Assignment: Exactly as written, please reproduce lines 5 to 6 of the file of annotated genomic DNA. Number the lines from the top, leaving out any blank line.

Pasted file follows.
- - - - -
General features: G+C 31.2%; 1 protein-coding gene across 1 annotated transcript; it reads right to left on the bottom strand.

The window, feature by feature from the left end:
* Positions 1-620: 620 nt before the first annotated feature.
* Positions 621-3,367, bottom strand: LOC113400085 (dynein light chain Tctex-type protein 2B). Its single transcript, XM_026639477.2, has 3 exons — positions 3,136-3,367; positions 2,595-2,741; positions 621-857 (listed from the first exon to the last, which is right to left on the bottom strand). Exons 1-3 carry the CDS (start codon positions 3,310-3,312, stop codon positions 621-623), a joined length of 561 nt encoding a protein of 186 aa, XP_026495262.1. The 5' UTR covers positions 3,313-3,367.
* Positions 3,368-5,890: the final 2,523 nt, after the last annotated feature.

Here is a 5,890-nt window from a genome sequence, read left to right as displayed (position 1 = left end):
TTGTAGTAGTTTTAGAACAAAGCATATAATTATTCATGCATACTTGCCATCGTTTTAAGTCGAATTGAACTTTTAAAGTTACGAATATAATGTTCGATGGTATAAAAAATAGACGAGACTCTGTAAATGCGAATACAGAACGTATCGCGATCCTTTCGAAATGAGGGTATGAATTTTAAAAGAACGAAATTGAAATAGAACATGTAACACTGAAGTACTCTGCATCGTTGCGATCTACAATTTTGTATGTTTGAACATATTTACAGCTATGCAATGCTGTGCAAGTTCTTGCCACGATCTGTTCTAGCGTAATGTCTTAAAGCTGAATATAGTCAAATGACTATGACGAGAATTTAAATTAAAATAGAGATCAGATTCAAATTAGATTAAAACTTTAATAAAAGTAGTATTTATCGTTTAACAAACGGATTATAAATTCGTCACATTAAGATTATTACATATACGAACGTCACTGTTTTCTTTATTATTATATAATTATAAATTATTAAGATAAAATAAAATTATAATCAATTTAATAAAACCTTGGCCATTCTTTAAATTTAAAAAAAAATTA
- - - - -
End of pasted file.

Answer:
* Positions 3,368-5,890: the final 2,523 nt, after the last annotated feature.

Here is a 5,890-nt window from a genome sequence, read left to right as displayed (position 1 = left end):